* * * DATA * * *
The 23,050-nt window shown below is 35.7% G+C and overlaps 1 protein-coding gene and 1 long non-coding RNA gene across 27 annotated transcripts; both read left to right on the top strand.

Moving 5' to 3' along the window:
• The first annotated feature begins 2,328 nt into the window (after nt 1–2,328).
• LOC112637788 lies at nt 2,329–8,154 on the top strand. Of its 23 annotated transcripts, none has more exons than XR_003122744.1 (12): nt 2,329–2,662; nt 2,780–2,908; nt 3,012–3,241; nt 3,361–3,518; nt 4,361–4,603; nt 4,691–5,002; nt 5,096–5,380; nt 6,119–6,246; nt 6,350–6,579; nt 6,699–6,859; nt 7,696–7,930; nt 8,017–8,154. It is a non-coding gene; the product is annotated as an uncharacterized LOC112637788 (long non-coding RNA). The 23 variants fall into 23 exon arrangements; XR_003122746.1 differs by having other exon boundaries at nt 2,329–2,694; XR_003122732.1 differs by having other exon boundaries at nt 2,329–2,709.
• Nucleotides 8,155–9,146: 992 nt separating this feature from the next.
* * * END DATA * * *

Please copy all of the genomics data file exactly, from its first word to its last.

The 23,050-nt window shown below is 35.7% G+C and overlaps 1 protein-coding gene and 1 long non-coding RNA gene across 27 annotated transcripts; both read left to right on the top strand.

Moving 5' to 3' along the window:
• The first annotated feature begins 2,328 nt into the window (after nt 1–2,328).
• LOC112637788 lies at nt 2,329–8,154 on the top strand. Of its 23 annotated transcripts, none has more exons than XR_003122744.1 (12): nt 2,329–2,662; nt 2,780–2,908; nt 3,012–3,241; nt 3,361–3,518; nt 4,361–4,603; nt 4,691–5,002; nt 5,096–5,380; nt 6,119–6,246; nt 6,350–6,579; nt 6,699–6,859; nt 7,696–7,930; nt 8,017–8,154. It is a non-coding gene; the product is annotated as an uncharacterized LOC112637788 (long non-coding RNA). The 23 variants fall into 23 exon arrangements; XR_003122746.1 differs by having other exon boundaries at nt 2,329–2,694; XR_003122732.1 differs by having other exon boundaries at nt 2,329–2,709.
• Nucleotides 8,155–9,146: 992 nt separating this feature from the next.